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The day you wanted to sell everything

2020.3.23 Luis Silva

It's hard to be optimistic in these moments when it feels like the world is collapsing, when we're experiencing something we've never seen and never thought we'd see, a worldwide pandemic. But it is with a message of optimism that I want to leave you today.

The past few days there has been a crash in stock markets at unimaginable speed. I don't want to sound like an irresponsibly optimistic person but we have to realize that we can't panic and we have to see things as they really are, not as they seem to us, regardless of whether we think they could get worse (and at the time of writing the markets are back in the Red).

There are several articles on the speed and depth of this latest crash. And we've been sharing some of them on the blog sidebar via links to those articles.

I would like you to look at the chart below and try to understand how I see the market (I use the American S&P500 as a proxy).

Note: The graphics in this article, if viewed on PC, are interactive. You can zoom if you want. Just click and drag the mouse (holding the click)


Yes, this drop has been unusually fast but the truth is that if we look at the drop in terms of "lost time" it is, for now, much lower than a drop like in 2008. Here are two hypothetical purchases: one in August 1996 at 660 points and another at 2300 points in January 2017.

Try to imagine yourself in the position of the person who made the first purchase and see the importance of the longevity of a drawdown (down from the maximum), not just the depth or how much you are losing. I made the "purchases" specifically at times where the initial investment never goes negative. But tell me if, after making purchase 1, and earning more than 100% on two occasions, in March 2009 and after 13 years without earning anything, it's not the day they "wanted to sell everything", even though it is never losing its initial value.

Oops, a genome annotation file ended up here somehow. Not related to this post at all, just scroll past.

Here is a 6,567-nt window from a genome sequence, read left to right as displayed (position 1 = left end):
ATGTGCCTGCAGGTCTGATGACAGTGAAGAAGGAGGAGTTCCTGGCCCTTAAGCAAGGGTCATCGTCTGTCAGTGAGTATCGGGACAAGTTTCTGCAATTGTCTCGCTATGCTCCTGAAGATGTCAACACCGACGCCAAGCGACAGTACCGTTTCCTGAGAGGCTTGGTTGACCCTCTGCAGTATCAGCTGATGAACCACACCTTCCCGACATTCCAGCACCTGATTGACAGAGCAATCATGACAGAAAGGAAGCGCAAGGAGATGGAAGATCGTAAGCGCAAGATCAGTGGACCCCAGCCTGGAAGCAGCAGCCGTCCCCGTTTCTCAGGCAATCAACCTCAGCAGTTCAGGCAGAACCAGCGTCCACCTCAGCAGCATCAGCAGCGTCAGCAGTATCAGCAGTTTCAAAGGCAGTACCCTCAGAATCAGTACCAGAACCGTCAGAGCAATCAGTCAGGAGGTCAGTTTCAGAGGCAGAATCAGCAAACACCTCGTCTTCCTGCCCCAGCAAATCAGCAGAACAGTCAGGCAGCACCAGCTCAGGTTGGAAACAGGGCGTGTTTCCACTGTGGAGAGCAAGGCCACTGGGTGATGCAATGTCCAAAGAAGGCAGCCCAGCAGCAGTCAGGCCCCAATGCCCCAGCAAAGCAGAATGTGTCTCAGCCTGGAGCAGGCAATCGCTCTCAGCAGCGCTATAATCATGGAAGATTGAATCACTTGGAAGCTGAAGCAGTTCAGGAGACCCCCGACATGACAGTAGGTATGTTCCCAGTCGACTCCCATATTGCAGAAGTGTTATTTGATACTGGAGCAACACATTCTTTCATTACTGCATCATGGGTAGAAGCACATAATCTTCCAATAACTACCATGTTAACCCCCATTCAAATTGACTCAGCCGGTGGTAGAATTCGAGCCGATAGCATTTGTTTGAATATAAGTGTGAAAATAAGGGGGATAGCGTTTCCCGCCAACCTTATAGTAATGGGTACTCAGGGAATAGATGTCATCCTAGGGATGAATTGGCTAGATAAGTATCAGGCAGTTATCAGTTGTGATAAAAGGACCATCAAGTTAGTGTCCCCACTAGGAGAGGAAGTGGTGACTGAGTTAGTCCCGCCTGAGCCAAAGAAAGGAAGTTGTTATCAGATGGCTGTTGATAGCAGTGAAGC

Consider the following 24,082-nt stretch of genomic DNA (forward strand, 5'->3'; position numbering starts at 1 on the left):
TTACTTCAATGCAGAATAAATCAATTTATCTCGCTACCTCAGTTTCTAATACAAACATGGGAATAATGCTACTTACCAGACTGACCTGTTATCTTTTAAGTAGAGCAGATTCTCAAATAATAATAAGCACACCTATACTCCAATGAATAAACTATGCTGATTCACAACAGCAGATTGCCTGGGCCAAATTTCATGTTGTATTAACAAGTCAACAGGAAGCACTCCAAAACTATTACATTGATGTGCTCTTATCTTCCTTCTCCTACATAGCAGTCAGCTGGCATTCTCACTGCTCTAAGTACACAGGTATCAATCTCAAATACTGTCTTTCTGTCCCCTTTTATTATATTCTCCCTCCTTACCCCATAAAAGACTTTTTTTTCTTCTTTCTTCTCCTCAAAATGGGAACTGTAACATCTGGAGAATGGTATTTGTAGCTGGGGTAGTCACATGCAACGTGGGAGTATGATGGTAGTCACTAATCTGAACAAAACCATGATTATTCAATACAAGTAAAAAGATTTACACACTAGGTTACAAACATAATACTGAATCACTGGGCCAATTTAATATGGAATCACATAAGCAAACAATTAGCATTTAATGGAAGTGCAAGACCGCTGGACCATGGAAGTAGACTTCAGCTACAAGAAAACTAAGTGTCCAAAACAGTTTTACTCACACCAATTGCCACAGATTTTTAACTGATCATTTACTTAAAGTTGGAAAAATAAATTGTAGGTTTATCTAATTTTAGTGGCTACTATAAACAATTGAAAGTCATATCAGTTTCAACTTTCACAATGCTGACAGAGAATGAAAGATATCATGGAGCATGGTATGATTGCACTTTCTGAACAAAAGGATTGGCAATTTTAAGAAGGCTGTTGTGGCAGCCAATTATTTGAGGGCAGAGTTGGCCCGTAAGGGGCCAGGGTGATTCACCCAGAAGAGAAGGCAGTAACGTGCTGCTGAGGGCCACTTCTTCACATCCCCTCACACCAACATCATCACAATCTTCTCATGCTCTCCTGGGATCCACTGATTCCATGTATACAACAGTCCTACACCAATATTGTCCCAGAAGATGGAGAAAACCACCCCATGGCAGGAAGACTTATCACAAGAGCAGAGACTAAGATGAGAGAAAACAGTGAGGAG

Drawdowns have an impact not only on the depth and/or loss of capital, but also on the timing, which, personally, turns out to be even more important. Even though this fall is the fastest ever, I would prefer to be in the position of who made purchase 2 (at this moment, considering the data we have). I think that those who find themselves in that position are better off than those who spent the 2000s without making money in the stock market (or even won and losing again, twice).

My aim is to make you think differently about takedowns. It's been unusually fast but the truth is that you don't see (yet!?) long-term damage in the stock market. Being the fastest fall ever has brought the disadvantages we all know but on the other hand it can quickly create good long-term opportunities in the near future.

Luis Silva
Luis Silva

With a degree in economics (2006) and a postgraduate degree in Finance from Universidade Católica do Porto (2010), he later realized that he shared the same enthusiasm for programming.

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